The laws of physics have often been taken to be objective statements about reality, but are they? Suppose Bob is a smart computer programmer with access to a super-duper-supercomputer. In it, he simulates a world operating under different laws from that of his own. In that simulation emerges a super-duper-smart scientist Alice. Alice deduces the laws governing her simulation not realizing it is a simulation and calls them the laws of physics. What Bob calls the laws of physics is something else entirely. Without an ontological commitment to wild metaphysical speculations, Alice will have to conclude what she deduced to be the laws of physics, almost certainly have to be the laws of physics for her.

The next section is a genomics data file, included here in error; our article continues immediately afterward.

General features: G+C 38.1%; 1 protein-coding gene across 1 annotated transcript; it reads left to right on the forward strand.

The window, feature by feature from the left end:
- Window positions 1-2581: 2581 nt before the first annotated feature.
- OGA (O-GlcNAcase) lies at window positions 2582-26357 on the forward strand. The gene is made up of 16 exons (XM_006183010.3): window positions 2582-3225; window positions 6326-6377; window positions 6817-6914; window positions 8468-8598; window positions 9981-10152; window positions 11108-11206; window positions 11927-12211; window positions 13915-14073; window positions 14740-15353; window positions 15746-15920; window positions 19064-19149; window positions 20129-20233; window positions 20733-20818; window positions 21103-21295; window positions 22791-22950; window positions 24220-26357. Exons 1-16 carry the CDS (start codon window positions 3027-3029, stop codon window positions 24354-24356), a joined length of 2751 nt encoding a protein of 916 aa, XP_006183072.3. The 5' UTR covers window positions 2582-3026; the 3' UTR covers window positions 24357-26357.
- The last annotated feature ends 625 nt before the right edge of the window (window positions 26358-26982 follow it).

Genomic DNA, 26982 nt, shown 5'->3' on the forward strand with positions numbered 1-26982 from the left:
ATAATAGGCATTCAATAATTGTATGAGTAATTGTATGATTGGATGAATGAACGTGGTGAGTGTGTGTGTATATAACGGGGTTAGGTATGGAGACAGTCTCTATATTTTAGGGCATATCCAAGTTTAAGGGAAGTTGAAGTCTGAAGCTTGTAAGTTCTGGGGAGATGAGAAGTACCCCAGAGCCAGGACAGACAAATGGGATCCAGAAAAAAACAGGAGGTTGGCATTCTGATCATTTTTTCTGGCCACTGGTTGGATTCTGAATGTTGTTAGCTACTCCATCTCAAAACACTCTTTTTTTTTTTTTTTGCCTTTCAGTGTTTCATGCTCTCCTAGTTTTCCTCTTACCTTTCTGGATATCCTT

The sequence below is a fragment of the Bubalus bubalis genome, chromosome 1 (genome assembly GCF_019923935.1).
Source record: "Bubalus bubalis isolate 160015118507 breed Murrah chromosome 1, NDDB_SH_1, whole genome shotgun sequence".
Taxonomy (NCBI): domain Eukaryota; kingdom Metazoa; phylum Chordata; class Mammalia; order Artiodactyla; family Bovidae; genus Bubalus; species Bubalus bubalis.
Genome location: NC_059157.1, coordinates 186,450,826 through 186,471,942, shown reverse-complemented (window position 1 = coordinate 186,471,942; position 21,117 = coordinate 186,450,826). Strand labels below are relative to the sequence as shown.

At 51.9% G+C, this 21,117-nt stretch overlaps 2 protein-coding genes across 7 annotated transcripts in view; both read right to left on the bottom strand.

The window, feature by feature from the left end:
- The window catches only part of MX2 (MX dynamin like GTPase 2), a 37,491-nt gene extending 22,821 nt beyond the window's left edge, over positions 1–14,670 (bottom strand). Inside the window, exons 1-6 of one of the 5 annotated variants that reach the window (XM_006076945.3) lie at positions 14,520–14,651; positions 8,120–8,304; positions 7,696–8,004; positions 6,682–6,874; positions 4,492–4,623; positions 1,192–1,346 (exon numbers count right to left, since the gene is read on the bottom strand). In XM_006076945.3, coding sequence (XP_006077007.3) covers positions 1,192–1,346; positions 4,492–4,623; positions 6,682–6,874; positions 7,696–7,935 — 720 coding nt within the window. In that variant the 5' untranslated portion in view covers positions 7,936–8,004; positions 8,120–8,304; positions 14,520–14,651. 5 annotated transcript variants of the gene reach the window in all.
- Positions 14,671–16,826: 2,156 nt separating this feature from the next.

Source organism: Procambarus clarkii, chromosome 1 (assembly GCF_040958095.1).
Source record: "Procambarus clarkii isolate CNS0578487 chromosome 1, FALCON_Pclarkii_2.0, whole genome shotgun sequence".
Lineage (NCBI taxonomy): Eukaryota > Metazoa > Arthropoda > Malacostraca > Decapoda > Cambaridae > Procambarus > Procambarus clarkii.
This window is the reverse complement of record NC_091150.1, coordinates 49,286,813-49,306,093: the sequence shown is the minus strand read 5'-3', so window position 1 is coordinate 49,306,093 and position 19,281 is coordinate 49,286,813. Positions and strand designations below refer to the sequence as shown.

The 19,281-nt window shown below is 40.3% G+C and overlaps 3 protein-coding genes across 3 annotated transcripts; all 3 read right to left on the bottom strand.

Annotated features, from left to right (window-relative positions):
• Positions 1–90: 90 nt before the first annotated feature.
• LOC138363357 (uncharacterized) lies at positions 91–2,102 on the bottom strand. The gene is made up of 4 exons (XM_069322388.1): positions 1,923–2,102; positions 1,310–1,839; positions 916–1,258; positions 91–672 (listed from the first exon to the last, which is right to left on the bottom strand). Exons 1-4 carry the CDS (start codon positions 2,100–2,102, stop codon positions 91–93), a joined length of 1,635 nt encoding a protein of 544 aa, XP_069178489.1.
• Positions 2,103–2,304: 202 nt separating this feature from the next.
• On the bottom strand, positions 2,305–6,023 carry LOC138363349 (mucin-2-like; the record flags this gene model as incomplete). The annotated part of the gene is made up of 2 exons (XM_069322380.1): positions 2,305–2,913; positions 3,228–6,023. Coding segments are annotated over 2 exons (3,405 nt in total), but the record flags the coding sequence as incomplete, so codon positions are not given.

According to some ontological speculations, the shortest description which fits observational data is the actual ontological reality. Certainly a law like Schmidhuber's computer program which multitasks over all possible programs, one of which simulates our universe, will have a shorter description than a program which only describes the laws of physics of our universe? By this "kolmogorov" ontology, wouldn't Schmidhuber's program be more likely to be ontologically real as the laws of physics? If there is some measure over observers, it would also means the laws of physics (not the ultimate) will have to be typically generic while giving rise to sentient observers. What about a quantum computer running a quantum superposition of all possible programs, with eventual decoherence between the different programs? That would also have a shorter description.